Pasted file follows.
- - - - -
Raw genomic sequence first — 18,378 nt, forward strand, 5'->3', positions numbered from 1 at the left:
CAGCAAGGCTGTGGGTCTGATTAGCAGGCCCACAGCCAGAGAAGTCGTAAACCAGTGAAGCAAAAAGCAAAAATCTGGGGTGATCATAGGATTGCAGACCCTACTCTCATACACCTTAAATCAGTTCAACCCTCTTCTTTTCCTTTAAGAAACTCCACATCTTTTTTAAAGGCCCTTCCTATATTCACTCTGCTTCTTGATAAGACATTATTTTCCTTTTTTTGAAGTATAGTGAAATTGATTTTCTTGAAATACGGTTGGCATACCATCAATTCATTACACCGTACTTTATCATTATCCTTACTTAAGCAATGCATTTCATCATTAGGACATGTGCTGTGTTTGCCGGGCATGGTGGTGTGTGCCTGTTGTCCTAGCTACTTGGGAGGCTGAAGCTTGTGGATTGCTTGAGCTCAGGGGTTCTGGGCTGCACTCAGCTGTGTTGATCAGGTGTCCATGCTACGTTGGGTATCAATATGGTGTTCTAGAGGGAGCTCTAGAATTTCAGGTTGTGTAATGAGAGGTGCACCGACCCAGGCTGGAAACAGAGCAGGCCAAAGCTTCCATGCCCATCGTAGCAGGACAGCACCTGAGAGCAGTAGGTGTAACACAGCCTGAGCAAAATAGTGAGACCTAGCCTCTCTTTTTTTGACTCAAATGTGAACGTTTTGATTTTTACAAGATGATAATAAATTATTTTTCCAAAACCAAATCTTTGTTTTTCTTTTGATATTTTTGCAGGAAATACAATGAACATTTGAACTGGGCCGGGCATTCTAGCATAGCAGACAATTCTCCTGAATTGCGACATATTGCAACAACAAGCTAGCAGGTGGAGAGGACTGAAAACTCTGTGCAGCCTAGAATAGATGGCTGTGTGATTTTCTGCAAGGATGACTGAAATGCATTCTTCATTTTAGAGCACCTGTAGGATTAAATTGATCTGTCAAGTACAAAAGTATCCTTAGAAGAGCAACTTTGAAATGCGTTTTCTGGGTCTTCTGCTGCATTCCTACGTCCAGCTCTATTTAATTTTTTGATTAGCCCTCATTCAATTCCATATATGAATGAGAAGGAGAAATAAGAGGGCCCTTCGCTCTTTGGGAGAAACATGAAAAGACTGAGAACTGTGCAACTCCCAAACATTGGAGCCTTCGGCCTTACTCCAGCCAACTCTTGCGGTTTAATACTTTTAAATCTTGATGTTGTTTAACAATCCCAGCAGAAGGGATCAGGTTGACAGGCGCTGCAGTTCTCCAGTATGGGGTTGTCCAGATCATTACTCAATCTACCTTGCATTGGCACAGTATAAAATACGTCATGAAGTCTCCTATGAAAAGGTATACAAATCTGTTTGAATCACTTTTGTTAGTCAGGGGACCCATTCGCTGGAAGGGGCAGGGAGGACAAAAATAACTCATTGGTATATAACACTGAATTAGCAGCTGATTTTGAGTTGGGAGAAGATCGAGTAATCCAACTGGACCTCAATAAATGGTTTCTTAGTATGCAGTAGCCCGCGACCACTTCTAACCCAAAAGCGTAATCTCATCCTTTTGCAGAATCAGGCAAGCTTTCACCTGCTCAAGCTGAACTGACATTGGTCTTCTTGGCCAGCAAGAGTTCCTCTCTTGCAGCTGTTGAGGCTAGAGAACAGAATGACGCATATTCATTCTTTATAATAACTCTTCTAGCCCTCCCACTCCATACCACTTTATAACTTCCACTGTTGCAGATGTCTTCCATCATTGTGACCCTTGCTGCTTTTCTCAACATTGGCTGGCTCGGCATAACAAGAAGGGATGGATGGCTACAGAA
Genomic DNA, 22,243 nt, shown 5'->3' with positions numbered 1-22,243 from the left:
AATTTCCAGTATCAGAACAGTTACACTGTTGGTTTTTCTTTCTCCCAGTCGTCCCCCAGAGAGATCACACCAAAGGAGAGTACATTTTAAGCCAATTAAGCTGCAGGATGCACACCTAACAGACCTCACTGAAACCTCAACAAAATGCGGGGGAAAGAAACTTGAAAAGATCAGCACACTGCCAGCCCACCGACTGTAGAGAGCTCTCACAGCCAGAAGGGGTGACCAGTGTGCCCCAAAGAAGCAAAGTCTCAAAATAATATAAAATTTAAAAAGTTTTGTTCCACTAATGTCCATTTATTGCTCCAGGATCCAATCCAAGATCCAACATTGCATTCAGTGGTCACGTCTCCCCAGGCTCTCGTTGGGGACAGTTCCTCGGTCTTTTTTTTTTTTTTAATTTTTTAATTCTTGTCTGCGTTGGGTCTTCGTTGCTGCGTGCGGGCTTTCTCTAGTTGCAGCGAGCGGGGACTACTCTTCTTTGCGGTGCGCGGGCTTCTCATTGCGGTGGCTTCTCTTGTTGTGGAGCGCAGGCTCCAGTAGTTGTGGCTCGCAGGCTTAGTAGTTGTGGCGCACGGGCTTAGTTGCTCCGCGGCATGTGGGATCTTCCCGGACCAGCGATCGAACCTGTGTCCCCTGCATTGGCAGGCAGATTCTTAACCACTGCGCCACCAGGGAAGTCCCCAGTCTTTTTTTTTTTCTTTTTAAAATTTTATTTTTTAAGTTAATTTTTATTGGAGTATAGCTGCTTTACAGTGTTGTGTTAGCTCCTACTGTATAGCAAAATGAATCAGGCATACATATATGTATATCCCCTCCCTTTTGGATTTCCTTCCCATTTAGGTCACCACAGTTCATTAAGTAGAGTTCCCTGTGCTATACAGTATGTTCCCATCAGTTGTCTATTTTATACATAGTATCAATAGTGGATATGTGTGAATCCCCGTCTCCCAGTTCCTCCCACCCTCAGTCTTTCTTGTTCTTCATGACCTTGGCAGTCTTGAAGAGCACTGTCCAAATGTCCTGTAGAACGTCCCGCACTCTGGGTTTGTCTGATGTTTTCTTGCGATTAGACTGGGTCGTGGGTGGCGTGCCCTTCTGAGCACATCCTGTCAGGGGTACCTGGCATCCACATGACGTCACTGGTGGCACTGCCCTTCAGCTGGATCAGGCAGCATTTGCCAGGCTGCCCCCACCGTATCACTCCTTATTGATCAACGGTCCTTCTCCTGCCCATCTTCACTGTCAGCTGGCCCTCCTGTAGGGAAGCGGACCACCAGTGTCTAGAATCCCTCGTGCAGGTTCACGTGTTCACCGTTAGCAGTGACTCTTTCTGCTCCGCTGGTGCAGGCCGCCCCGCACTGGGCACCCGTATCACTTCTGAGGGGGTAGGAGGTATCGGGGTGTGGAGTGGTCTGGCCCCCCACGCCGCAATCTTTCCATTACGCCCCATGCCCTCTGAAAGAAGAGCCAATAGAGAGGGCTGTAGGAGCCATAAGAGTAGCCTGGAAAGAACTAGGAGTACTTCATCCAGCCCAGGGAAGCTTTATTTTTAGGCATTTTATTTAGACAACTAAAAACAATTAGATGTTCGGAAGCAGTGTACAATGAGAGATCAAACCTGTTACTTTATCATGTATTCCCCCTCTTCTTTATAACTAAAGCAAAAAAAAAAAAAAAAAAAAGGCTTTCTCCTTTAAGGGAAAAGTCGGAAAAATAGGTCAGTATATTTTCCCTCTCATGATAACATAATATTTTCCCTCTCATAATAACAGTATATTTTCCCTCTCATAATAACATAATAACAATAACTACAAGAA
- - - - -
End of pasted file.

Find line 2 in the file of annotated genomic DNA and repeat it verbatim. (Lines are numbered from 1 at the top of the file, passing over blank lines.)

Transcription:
CAGCAAGGCTGTGGGTCTGATTAGCAGGCCCACAGCCAGAGAAGTCGTAAACCAGTGAAGCAAAAAGCAAAAATCTGGGGTGATCATAGGATTGCAGACCCTACTCTCATACACCTTAAATCAGTTCAACCCTCTTCTTTTCCTTTAAGAAACTCCACATCTTTTTTAAAGGCCCTTCCTATATTCACTCTGCTTCTTGATAAGACATTATTTTCCTTTTTTTGAAGTATAGTGAAATTGATTTTCTTGAAATACGGTTGGCATACCATCAATTCATTACACCGTACTTTATCATTATCCTTACTTAAGCAATGCATTTCATCATTAGGACATGTGCTGTGTTTGCCGGGCATGGTGGTGTGTGCCTGTTGTCCTAGCTACTTGGGAGGCTGAAGCTTGTGGATTGCTTGAGCTCAGGGGTTCTGGGCTGCACTCAGCTGTGTTGATCAGGTGTCCATGCTACGTTGGGTATCAATATGGTGTTCTAGAGGGAGCTCTAGAATTTCAGGTTGTGTAATGAGAGGTGCACCGACCCAGGCTGGAAACAGAGCAGGCCAAAGCTTCCATGCCCATCGTAGCAGGACAGCACCTGAGAGCAGTAGGTGTAACACAGCCTGAGCAAAATAGTGAGACCTAGCCTCTCTTTTTTTGACTCAAATGTGAACGTTTTGATTTTTACAAGATGATAATAAATTATTTTTCCAAAACCAAATCTTTGTTTTTCTTTTGATATTTTTGCAGGAAATACAATGAACATTTGAACTGGGCCGGGCATTCTAGCATAGCAGACAATTCTCCTGAATTGCGACATATTGCAACAACAAGCTAGCAGGTGGAGAGGACTGAAAACTCTGTGCAGCCTAGAATAGATGGCTGTGTGATTTTCTGCAAGGATGACTGAAATGCATTCTTCATTTTAGAGCACCTGTAGGATTAAATTGATCTGTCAAGTACAAAAGTATCCTTAGAAGAGCAACTTTGAAATGCGTTTTCTGGGTCTTCTGCTGCATTCCTACGTCCAGCTCTATTTAATTTTTTGATTAGCCCTCATTCAATTCCATATATGAATGAGAAGGAGAAATAAGAGGGCCCTTCGCTCTTTGGGAGAAACATGAAAAGACTGAGAACTGTGCAACTCCCAAACATTGGAGCCTTCGGCCTTACTCCAGCCAACTCTTGCGGTTTAATACTTTTAAATCTTGATGTTGTTTAACAATCCCAGCAGAAGGGATCAGGTTGACAGGCGCTGCAGTTCTCCAGTATGGGGTTGTCCAGATCATTACTCAATCTACCTTGCATTGGCACAGTATAAAATACGTCATGAAGTCTCCTATGAAAAGGTATACAAATCTGTTTGAATCACTTTTGTTAGTCAGGGGACCCATTCGCTGGAAGGGGCAGGGAGGACAAAAATAACTCATTGGTATATAACACTGAATTAGCAGCTGATTTTGAGTTGGGAGAAGATCGAGTAATCCAACTGGACCTCAATAAATGGTTTCTTAGTATGCAGTAGCCCGCGACCACTTCTAACCCAAAAGCGTAATCTCATCCTTTTGCAGAATCAGGCAAGCTTTCACCTGCTCAAGCTGAACTGACATTGGTCTTCTTGGCCAGCAAGAGTTCCTCTCTTGCAGCTGTTGAGGCTAGAGAACAGAATGACGCATATTCATTCTTTATAATAACTCTTCTAGCCCTCCCACTCCATACCACTTTATAACTTCCACTGTTGCAGATGTCTTCCATCATTGTGACCCTTGCTGCTTTTCTCAACATTGGCTGGCTCGGCATAACAAGAAGGGATGGATGGCTACAGAA